California Mechanics Lien. When to file.

 In Mechanic’s Lien Law Updates and News

 As is commonly known, a mechanic’s lien in California filed by a general contractor or sub/supplier, is recorded in the recorder’s office of the county in which the project is located. In most cases, that must be within 90 days of completion of the overall work of job. However, if a notice of completion has been recorded, general contractors have 60 days and subcontractors have 30 days to record their California mechanic’s lien. That aspect of the law is commonly known. But is there such a thing as a premature or too early filing of a California lien?

Yes there is, but let us break this down into the strict law is well as practical application. As a practical matter the recorder’s office will not “bar the door” and will allow you to record a California mechanic’s lien anytime during the course of the project. Technically, as a general contractor, you can record a mechanic’s lien at any time, even in the middle of the job. Also, a subcontractor could theoretically file any time as well.

 But be careful. As a matter of strict law, the following rules apply:

 General contractors. Only after completion of the overall work of improvement. Specifically, the California Civil Code states:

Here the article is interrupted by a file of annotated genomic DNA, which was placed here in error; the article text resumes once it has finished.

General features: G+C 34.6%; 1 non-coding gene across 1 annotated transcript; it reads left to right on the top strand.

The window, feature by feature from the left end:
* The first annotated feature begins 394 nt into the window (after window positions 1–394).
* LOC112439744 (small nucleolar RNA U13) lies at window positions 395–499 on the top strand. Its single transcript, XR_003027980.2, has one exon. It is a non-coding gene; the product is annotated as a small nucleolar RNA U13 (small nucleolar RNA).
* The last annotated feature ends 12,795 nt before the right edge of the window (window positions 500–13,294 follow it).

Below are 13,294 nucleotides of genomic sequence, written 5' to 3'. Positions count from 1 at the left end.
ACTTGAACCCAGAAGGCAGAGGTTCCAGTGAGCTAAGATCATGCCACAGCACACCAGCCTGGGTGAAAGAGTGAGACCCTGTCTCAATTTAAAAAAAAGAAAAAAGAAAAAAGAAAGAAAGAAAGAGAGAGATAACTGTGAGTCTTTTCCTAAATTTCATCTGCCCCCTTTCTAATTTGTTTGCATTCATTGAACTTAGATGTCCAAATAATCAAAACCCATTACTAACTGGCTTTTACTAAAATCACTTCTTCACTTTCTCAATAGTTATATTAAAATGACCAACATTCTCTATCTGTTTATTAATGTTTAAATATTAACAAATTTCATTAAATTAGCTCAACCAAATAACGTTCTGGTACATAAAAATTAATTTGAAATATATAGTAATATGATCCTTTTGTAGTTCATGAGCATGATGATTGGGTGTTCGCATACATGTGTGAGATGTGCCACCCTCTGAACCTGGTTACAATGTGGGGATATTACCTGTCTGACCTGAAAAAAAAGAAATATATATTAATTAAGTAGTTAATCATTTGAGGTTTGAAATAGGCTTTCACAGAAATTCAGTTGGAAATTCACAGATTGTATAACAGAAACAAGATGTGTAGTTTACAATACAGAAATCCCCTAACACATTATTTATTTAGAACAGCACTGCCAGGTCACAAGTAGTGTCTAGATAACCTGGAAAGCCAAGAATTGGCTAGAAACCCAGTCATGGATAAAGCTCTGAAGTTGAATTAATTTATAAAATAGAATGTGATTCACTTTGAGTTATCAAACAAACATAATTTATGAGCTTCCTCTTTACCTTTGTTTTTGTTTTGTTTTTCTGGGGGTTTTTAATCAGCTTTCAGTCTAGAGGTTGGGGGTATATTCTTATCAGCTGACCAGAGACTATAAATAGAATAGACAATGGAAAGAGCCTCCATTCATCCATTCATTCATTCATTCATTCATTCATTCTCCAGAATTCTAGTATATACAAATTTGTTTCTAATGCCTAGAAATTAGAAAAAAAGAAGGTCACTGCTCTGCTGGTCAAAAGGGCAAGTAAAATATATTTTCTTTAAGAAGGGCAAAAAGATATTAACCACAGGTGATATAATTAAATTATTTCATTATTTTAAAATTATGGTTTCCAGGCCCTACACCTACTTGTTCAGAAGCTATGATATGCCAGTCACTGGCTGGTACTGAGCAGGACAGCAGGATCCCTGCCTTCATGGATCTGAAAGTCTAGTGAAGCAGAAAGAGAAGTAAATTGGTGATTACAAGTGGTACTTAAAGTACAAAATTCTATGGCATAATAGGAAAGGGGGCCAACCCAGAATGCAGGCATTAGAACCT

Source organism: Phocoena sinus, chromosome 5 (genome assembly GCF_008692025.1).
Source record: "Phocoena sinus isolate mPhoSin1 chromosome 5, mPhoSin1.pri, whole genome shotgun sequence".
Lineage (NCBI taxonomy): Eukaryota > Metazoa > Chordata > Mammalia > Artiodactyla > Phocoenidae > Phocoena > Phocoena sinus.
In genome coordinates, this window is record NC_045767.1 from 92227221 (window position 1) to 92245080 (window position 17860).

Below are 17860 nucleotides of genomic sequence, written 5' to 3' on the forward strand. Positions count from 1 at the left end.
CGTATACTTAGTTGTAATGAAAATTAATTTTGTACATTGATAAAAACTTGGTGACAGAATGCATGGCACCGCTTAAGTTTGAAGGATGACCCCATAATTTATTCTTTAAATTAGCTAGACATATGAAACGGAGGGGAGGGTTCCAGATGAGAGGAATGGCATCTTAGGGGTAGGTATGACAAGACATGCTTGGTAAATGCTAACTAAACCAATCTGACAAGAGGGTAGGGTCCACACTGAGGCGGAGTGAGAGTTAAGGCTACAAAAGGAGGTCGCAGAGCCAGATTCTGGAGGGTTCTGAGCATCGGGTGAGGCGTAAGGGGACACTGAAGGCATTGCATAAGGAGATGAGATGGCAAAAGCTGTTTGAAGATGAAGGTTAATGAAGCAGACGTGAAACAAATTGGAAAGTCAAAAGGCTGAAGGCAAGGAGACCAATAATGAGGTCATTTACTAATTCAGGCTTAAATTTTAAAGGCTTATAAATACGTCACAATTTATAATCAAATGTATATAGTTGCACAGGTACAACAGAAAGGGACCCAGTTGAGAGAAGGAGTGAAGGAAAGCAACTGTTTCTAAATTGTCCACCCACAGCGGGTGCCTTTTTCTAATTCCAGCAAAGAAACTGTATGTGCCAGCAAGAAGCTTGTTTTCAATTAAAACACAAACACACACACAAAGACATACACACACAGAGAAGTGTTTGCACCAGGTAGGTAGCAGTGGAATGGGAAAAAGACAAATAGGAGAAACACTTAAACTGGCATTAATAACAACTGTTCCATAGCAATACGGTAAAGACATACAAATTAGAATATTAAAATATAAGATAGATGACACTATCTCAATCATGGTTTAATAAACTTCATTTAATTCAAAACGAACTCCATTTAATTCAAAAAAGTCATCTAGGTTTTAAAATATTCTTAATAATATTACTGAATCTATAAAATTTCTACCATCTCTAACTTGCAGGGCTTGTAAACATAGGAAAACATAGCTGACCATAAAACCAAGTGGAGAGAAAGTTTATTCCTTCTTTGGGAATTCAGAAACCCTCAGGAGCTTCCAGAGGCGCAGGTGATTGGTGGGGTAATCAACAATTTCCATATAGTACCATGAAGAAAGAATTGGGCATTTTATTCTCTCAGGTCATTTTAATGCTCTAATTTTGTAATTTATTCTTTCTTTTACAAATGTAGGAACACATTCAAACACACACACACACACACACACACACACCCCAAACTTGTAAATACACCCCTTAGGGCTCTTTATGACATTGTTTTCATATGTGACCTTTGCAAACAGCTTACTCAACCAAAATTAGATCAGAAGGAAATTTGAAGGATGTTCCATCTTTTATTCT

8412.  A direct contractor may not enforce a lien unless the contractor records a claim of lien after the contractor completes the direct contract, and before the earlier of the following times:  (a) Ninety days after completion of the work of improvement or  (b) Sixty days after the owner records a notice of completion or cessation.

Subcontractors/suppliers. Subs and suppliers will file their California mechanic’s lien after they finish their portion of the work, even if it is well before completion of the overall project.  Again, the California Civil Code states:

8414.  A claimant other than a direct contractor may not enforce a lien unless the claimant 
records a claim of lien within the following times: (a) After the claimant ceases to provide
 work or (b) Before the earlier of the following times: (1) Ninety days after completion of the
 work of improvement and (2) Thirty days after the owner records a notice of completion
or cessation. 

So be careful when planning to file your California mechanic’s lien.  The last thing you want to do is set up a technicality for the other side to seize upon. 

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